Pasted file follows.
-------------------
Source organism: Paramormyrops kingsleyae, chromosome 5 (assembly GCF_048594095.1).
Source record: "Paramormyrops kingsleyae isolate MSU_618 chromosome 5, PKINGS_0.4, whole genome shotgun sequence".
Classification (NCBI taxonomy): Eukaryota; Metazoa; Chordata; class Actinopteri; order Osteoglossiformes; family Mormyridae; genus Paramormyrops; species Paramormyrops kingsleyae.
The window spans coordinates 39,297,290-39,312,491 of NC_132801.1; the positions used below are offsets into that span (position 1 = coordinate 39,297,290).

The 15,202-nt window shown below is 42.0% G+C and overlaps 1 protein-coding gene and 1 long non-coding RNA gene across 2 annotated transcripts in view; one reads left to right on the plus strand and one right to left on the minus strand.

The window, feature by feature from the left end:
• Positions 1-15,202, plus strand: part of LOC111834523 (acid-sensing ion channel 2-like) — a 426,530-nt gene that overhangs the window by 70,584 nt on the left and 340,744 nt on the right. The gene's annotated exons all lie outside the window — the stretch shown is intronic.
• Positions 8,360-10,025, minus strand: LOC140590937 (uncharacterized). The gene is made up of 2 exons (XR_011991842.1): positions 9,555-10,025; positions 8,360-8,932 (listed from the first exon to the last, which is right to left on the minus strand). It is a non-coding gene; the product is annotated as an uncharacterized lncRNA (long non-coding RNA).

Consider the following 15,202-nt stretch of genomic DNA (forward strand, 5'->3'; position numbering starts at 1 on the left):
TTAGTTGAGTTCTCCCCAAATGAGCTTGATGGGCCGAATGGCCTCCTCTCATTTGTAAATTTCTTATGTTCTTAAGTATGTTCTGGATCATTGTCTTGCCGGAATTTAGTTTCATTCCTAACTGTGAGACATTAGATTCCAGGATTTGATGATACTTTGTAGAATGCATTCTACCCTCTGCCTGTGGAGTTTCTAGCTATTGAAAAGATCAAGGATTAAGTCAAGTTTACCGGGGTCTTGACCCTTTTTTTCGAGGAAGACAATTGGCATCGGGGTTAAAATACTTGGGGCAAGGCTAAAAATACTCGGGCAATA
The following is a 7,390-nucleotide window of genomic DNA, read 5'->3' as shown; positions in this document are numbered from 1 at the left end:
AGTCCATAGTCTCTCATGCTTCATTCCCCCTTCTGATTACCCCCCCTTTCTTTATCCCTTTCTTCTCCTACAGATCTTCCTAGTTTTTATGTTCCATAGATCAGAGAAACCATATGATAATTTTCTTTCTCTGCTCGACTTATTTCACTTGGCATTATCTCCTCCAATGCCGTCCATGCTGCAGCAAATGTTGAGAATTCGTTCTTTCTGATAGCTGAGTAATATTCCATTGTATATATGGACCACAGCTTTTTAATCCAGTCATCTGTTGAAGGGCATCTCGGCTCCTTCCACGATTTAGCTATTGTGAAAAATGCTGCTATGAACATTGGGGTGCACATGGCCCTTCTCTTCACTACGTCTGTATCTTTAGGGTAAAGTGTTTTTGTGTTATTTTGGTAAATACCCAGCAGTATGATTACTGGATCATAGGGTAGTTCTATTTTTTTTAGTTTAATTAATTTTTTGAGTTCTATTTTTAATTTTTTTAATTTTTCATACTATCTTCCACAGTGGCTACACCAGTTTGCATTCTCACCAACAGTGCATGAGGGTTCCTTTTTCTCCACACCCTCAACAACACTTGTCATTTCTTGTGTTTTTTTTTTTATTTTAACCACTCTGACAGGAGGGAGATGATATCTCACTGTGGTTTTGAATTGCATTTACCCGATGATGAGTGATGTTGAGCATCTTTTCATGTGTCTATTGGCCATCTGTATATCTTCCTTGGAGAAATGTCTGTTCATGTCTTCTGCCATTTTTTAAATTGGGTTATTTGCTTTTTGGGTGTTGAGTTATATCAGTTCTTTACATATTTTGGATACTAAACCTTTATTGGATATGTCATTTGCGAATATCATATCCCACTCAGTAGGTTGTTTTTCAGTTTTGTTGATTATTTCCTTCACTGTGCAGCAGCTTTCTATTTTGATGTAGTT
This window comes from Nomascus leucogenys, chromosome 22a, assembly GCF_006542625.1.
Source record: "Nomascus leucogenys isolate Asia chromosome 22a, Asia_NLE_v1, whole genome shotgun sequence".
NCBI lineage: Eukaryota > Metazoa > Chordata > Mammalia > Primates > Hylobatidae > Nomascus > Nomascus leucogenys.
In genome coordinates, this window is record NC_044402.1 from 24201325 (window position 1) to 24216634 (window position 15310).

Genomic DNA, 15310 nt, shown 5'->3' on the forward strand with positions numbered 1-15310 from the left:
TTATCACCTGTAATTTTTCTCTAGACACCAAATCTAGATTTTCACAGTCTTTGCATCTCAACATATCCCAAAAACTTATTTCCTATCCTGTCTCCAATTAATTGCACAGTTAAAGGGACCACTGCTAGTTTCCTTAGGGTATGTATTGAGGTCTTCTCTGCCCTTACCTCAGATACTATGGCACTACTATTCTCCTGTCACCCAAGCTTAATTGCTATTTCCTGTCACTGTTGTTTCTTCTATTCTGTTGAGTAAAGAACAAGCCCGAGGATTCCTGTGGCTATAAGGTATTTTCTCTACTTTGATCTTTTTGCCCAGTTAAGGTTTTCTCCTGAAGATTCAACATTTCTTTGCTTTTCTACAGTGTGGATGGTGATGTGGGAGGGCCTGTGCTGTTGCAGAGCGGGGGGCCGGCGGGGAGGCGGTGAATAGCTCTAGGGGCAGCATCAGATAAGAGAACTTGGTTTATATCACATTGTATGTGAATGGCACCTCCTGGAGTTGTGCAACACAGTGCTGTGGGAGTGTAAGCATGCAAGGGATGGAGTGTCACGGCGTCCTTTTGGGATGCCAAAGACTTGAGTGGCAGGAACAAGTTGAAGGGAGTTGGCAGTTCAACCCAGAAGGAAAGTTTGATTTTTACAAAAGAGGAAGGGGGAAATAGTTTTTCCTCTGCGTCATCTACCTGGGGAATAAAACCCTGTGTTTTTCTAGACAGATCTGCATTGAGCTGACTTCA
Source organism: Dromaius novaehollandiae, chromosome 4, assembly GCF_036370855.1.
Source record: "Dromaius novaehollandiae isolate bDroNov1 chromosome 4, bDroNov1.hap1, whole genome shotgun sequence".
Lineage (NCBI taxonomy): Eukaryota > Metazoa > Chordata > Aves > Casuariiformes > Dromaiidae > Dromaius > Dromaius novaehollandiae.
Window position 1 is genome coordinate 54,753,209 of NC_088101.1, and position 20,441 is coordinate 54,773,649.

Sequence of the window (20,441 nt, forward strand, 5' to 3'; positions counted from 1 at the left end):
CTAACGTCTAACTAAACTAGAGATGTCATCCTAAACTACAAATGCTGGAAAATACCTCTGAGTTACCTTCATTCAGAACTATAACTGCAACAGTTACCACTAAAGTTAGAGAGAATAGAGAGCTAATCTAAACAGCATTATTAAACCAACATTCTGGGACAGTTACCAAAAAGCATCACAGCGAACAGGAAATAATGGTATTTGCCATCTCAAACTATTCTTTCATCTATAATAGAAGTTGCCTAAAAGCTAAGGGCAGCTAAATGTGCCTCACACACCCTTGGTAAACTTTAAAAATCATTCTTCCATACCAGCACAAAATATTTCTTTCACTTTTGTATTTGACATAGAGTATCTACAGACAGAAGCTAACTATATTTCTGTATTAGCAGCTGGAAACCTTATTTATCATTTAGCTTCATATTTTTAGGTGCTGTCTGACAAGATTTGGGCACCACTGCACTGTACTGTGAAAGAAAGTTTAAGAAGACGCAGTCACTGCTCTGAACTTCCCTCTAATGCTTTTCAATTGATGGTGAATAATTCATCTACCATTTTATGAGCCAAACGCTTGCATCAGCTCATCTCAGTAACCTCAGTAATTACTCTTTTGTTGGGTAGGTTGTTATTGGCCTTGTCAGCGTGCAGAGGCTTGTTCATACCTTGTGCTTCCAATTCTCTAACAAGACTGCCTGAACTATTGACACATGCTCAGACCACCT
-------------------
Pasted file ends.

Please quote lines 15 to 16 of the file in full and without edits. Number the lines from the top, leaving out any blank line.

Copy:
NCBI lineage: Eukaryota > Metazoa > Chordata > Mammalia > Primates > Hylobatidae > Nomascus > Nomascus leucogenys.
In genome coordinates, this window is record NC_044402.1 from 24201325 (window position 1) to 24216634 (window position 15310).